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One of the most attractive features of cooperatives is that we answer the popular question, “What’s in it for me?” with “What’s in it for we!” Cooperatives are formed when the market fails to offer a good or service, with decent quality, at an affordable price. Electric cooperatives in Tennessee were formed in the 1930s because, when investor-owned utilities realized there was not enough profit to be made in our community, they refused to offer electricity.

The founding members of these co-ops went door to door to collect $5 in order to raise a portion of the original investment the co-op needed. Those “go-getters” realized the only way to get electricity for me was to get it for we, the whole community.

Cooperative ownership is in the hands of the people who use the co-op’s goods and the services (not investors), so not only do co-ops start out answering the question of “What’s in it for we?” – they continue to answer that question for as long as they exist.

These days, we often hear about companies that abandon their local communities and move overseas in search of cheaper labor. This negatively impacts the community through job loss, decline in housing values and school closures. Because local residents own a majority of cooperatives, they are less likely to leave their community. In fact, it would be impossible for Tennessee’s electric cooperatives to operate elsewhere. The co-op is a critical part of what makes the community a community.

The way co-ops continue to answer the question, “What’s in it for we?” is critical to their survival. It is imperative that we keep you – our members – as the primary focus. Keeping rates as low as possible is one major part of that focus, but ensuring that we provide real value as your trusted energy advisor is also extremely important.

By maintaining that focus with your help and support, we will continue to be able to serve the “me” and the “we” in our community long into the future.

While all electric utilities offer the same product, where it comes from makes a difference.

In the U.S., the vast majority of people receive their electricity from one of three types of utilities; investor-owned, municipal-owned or through their electric cooperative, which is owned and controlled by the people who use it. Let’s take a closer look at these three types of ownership models and see why it matters to you.

In the investor-owned model, the corporation is owned by a great number of stockholders who may or may not be real customers of the utility. Investor-owned utilities tend to be very large corporations such as Entergy, Con Edison or Excel. They serve large cities, suburban areas and some rural areas, too.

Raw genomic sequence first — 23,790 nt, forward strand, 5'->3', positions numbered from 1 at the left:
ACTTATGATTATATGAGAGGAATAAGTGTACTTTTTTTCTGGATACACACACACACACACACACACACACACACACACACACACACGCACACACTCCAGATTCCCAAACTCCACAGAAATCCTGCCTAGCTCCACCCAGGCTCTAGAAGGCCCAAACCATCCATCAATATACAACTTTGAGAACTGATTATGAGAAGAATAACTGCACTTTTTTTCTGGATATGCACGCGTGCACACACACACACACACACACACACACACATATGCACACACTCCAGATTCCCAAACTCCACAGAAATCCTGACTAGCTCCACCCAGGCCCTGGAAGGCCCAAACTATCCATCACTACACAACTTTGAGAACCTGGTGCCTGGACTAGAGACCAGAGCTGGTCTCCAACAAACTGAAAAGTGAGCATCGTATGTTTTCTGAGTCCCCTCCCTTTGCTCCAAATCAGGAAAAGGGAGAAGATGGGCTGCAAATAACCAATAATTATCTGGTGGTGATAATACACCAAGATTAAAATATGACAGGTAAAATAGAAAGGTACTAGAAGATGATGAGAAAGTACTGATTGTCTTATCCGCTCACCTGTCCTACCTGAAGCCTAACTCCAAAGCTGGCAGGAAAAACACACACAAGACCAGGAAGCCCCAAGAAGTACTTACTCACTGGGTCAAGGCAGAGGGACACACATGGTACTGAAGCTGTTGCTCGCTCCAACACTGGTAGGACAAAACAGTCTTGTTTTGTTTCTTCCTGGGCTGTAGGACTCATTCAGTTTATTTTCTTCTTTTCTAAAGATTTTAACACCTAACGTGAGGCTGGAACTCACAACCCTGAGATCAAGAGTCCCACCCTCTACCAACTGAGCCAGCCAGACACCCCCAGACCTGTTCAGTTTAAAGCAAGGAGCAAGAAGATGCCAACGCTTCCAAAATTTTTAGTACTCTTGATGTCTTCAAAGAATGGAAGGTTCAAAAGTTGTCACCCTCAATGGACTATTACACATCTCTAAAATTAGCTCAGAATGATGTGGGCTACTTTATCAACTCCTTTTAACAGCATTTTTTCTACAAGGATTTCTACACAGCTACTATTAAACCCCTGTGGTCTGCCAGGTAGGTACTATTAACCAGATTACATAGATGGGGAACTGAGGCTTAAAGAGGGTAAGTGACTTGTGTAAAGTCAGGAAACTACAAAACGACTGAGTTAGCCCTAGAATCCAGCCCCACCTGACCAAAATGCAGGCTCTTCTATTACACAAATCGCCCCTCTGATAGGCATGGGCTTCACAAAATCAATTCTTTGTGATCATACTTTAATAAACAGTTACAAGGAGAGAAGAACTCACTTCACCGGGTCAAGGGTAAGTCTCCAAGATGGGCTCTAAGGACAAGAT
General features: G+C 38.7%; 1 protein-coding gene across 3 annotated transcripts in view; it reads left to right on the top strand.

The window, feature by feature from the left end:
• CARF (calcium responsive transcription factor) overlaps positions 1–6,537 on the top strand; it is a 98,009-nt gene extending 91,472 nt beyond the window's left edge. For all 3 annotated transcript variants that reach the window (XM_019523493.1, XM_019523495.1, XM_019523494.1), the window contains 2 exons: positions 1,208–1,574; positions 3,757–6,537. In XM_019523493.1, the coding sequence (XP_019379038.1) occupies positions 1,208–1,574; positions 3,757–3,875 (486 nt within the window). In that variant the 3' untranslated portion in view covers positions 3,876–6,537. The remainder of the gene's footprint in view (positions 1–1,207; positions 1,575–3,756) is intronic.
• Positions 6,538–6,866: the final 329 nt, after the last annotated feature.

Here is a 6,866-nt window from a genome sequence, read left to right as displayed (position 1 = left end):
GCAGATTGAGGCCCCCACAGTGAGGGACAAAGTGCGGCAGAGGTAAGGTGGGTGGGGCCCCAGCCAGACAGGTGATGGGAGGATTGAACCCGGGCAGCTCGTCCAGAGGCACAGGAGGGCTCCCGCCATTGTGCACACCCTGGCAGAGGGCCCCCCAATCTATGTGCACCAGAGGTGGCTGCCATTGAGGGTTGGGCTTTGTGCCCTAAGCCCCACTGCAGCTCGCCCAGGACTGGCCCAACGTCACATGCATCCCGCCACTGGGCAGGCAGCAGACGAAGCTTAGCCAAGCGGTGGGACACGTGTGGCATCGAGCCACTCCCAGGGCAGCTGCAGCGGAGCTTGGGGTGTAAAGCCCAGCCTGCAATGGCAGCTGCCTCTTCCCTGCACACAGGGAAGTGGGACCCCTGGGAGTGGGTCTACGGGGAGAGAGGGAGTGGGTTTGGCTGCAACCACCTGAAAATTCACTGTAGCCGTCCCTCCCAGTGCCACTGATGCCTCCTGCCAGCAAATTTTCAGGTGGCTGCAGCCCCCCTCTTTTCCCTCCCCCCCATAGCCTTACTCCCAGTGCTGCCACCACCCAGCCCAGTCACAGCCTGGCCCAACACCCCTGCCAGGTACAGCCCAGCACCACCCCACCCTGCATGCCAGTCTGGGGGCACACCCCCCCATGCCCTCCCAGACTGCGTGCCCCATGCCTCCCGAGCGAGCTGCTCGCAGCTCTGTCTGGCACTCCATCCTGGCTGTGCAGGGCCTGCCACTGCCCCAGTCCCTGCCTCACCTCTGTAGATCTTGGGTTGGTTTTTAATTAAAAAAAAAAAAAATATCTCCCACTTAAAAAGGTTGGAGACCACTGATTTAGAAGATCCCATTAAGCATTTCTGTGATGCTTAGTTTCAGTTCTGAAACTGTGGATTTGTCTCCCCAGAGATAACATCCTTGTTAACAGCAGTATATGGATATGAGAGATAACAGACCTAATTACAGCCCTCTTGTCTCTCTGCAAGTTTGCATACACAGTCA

In most cases, investor-owned utilities (IOUs) have few employees in the communities where they operate. This, combined with the fact that they have outside investors whose sole motive is to make a profit on their investment, generally tends to lead to less personalized service. Consumer surveys confirm that IOUs have the lowest customer satisfaction ratings. About 72 percent of the U.S. population is served by investor-owned utilities.

Municipal electric systems, as the name implies, are government owned. They can serve large cities, like Los Angeles, Austin or Orlando, or smaller areas, like Jackson, Knoxville or Chattanooga.  In municipal systems, the city runs the utility with little to no meaningful oversight from the citizens. About 16 percent of the market is served by municipal utilities.

Rural electric cooperatives serve the smallest number of consumers, about 12 percent of the market, which equals 42 million people. There are more than 800 other electric co-ops in 47 states in addition to the 23 in Tennessee. While co-ops serve the fewest number of people, our electric lines cover more than 75 percent of the U.S. landmass. This is because we provide power where others once refused to go because of the low population density. Electric co-ops rank highest in member satisfaction among the three types of utilities. We believe this is because we serve member-owners, not customers.

As the electric utility business continues to evolve, we are committed to being there for you, our member, to provide for your electric energy needs. Unlike large investor-owned utilities, we are rooted right here in Tennessee. Over the years, we have answered the call to provide additional benefits and services because it is extremely important to us that our community thrives and prospers.  This is why Tennessee co-ops are active in economic development and energy efficiency and help to prepare young leaders for the challenges of tomorrow.

There is a cooperative difference. You own us, and we are here to serve you.

Adam Schwartz is the founder of The Cooperative Way a consulting firm that helps co-ops succeed.  He is an author, speaker and member-owner of the CDS Consulting Co-op.  You can follow him on Twitter @adamcooperative or email him at aschwartz@thecooperativeway.coop